We’ve discussed some of the challenges of central government in terms of ICT, for example, how cloud is changing the mechanics of government. Another article mentioned the view of Peter Madden, chief executive of Future Cities Catapult, that cities do not necessarily have the staff with the skills to use the data that they collect.
We’ve written before about a number of cities across the globe moving to cloud computing systems for their public administration. However, central government has perhaps seemed a little more reluctant to commit to cloud computing. But no longer. Like its local counterparts, central government has many good reasons for moving to cloud-based systems. There are
TEDCity2.0 was a day-long event which took place on 20th September 2013. It brought together people interested in the future of cities, including urban planners, politicians, architects and city dwellers, and invited them to open their minds. The curators of the event, Courtney Martin and John Cary, explained in a blog article that they wanted
We believe that one of the most interesting ideas emerging from discussions about sustainable cities is the idea of citizen-generated apps, ones that individuals or companies have created to do interesting things or provide useful information in cities. And why is this especially interesting? Because it’s driven by users and because it harnesses the ‘internet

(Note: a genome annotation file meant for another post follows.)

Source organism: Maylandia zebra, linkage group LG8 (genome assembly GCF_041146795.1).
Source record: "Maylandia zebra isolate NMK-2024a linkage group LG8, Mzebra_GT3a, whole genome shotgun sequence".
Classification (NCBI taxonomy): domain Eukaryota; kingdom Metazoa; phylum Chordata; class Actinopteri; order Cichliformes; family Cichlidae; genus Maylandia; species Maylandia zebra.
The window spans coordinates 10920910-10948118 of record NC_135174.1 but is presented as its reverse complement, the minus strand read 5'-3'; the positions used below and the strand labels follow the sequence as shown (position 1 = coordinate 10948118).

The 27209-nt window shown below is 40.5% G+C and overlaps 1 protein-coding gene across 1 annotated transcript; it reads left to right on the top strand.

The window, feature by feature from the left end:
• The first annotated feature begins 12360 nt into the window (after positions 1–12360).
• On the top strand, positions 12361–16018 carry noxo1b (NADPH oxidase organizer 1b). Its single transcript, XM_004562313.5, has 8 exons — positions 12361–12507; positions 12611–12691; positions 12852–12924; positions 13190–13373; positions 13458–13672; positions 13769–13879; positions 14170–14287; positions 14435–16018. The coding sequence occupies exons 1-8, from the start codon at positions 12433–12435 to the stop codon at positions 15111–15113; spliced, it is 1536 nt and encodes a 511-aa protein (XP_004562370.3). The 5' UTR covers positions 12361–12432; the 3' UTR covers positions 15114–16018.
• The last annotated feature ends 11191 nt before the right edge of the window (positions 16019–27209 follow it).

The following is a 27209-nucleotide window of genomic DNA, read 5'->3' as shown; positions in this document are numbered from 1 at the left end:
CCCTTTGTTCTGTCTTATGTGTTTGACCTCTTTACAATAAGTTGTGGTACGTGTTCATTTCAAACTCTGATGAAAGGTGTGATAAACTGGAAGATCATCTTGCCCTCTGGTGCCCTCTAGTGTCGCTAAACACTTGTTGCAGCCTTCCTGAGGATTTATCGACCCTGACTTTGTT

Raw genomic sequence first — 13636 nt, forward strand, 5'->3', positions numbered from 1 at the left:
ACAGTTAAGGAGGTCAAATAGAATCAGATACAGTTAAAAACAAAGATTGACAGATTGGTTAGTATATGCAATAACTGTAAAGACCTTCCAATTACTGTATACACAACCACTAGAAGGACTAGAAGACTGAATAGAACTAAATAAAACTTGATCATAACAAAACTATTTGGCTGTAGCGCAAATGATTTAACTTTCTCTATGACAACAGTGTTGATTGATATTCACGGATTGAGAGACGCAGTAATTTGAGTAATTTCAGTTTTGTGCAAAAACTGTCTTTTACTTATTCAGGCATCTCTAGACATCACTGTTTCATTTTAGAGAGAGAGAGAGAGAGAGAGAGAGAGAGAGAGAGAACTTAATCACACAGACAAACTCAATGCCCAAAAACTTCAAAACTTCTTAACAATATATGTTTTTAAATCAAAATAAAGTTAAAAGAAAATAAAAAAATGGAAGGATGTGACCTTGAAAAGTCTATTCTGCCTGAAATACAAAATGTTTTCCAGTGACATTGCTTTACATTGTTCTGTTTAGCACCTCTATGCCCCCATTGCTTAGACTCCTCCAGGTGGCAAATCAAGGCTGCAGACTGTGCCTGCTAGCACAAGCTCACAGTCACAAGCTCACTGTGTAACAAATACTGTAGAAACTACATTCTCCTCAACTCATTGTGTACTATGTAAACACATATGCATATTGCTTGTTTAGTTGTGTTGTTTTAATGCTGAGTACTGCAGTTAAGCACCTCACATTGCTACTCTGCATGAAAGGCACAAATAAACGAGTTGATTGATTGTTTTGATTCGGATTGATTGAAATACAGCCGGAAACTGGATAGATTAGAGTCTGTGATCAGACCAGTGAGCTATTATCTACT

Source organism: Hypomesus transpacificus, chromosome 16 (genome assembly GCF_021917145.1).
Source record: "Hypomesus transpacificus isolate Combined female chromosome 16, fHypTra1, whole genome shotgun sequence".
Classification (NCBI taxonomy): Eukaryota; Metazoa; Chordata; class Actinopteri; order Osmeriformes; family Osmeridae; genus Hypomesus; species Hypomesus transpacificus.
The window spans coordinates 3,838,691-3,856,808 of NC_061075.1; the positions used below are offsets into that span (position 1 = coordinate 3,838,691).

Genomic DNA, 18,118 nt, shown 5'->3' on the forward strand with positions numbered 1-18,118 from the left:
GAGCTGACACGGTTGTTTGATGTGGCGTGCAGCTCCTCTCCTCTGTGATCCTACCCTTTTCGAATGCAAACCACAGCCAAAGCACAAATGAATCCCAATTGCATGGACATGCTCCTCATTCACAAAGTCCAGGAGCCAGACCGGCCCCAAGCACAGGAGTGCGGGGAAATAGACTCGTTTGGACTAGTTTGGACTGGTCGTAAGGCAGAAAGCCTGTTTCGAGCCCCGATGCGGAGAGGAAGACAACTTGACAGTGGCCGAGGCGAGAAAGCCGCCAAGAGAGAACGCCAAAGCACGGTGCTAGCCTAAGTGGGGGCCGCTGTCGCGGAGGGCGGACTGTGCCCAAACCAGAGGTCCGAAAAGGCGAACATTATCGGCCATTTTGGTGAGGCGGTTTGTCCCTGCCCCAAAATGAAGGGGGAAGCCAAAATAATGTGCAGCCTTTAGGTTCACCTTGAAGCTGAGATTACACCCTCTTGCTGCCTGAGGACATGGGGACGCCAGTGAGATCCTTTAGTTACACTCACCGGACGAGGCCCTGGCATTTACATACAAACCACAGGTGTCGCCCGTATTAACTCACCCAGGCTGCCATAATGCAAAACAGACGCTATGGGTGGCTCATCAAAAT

One of our key research objectives is to open a dialogue with government and business policy makers and software managers in order to explore the pace of adoption of open source software (OSS). The nature of OSS means that it is difficult to form a macro view and to compare a country’s progress with others.
A report published in October 2011 by the London School of Economics for the UK Government examines the TCO of Open Source for Government, but also examines the wider drivers and opportunities. Graham Taylor previewed this report. Open Source in Government / Graham Taylor from Open World Forum